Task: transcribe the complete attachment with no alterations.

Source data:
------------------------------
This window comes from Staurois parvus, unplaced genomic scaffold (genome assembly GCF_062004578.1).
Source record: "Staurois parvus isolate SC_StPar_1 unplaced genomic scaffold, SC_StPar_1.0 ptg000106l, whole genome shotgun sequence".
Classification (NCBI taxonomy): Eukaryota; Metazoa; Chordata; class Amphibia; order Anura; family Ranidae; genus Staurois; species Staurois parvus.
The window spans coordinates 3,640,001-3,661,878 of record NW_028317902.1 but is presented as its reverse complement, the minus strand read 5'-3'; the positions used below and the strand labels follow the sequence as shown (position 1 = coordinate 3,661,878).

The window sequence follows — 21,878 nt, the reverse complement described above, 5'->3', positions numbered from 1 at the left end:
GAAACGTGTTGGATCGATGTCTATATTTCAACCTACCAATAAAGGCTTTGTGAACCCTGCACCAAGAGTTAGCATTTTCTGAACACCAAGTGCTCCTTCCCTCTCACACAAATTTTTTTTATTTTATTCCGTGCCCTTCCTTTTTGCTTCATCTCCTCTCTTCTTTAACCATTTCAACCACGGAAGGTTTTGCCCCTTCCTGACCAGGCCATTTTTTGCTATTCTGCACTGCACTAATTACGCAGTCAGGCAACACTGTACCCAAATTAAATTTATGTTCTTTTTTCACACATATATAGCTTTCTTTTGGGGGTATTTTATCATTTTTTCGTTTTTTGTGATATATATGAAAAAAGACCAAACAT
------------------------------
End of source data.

This window comes from Staurois parvus, unplaced genomic scaffold (genome assembly GCF_062004578.1).
Source record: "Staurois parvus isolate SC_StPar_1 unplaced genomic scaffold, SC_StPar_1.0 ptg000106l, whole genome shotgun sequence".
Classification (NCBI taxonomy): Eukaryota; Metazoa; Chordata; class Amphibia; order Anura; family Ranidae; genus Staurois; species Staurois parvus.
The window spans coordinates 3,640,001-3,661,878 of record NW_028317902.1 but is presented as its reverse complement, the minus strand read 5'-3'; the positions used below and the strand labels follow the sequence as shown (position 1 = coordinate 3,661,878).

The window sequence follows — 21,878 nt, the reverse complement described above, 5'->3', positions numbered from 1 at the left end:
GAAACGTGTTGGATCGATGTCTATATTTCAACCTACCAATAAAGGCTTTGTGAACCCTGCACCAAGAGTTAGCATTTTCTGAACACCAAGTGCTCCTTCCCTCTCACACAAATTTTTTTTATTTTATTCCGTGCCCTTCCTTTTTGCTTCATCTCCTCTCTTCTTTAACCATTTCAACCACGGAAGGTTTTGCCCCTTCCTGACCAGGCCATTTTTTGCTATTCTGCACTGCACTAATTACGCAGTCAGGCAACACTGTACCCAAATTAAATTTATGTTCTTTTTTCACACATATATAGCTTTCTTTTGGGGGTATTTTATCATTTTTTCGTTTTTTGTGATATATATGAAAAAAGACCAAACAT